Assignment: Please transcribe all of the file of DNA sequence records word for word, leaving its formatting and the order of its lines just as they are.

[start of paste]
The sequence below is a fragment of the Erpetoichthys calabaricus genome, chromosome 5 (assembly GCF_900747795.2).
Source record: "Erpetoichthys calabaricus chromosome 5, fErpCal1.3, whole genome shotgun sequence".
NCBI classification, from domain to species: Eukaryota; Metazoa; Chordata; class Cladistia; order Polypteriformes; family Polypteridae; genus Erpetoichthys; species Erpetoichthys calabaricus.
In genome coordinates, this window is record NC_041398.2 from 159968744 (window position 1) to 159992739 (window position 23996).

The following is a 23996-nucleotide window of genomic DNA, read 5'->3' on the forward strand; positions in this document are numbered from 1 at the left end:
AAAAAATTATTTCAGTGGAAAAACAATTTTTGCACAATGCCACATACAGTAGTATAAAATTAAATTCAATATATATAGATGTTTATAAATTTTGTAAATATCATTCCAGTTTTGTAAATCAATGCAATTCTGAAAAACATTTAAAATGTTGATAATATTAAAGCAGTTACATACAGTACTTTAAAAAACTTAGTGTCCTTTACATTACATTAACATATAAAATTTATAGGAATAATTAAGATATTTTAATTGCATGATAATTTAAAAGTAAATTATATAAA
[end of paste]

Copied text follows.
The sequence below is a fragment of the Erpetoichthys calabaricus genome, chromosome 5 (assembly GCF_900747795.2).
Source record: "Erpetoichthys calabaricus chromosome 5, fErpCal1.3, whole genome shotgun sequence".
NCBI classification, from domain to species: Eukaryota; Metazoa; Chordata; class Cladistia; order Polypteriformes; family Polypteridae; genus Erpetoichthys; species Erpetoichthys calabaricus.
In genome coordinates, this window is record NC_041398.2 from 159968744 (window position 1) to 159992739 (window position 23996).

The following is a 23996-nucleotide window of genomic DNA, read 5'->3' on the forward strand; positions in this document are numbered from 1 at the left end:
AAAAAATTATTTCAGTGGAAAAACAATTTTTGCACAATGCCACATACAGTAGTATAAAATTAAATTCAATATATATAGATGTTTATAAATTTTGTAAATATCATTCCAGTTTTGTAAATCAATGCAATTCTGAAAAACATTTAAAATGTTGATAATATTAAAGCAGTTACATACAGTACTTTAAAAAACTTAGTGTCCTTTACATTACATTAACATATAAAATTTATAGGAATAATTAAGATATTTTAATTGCATGATAATTTAAAAGTAAATTATATAAA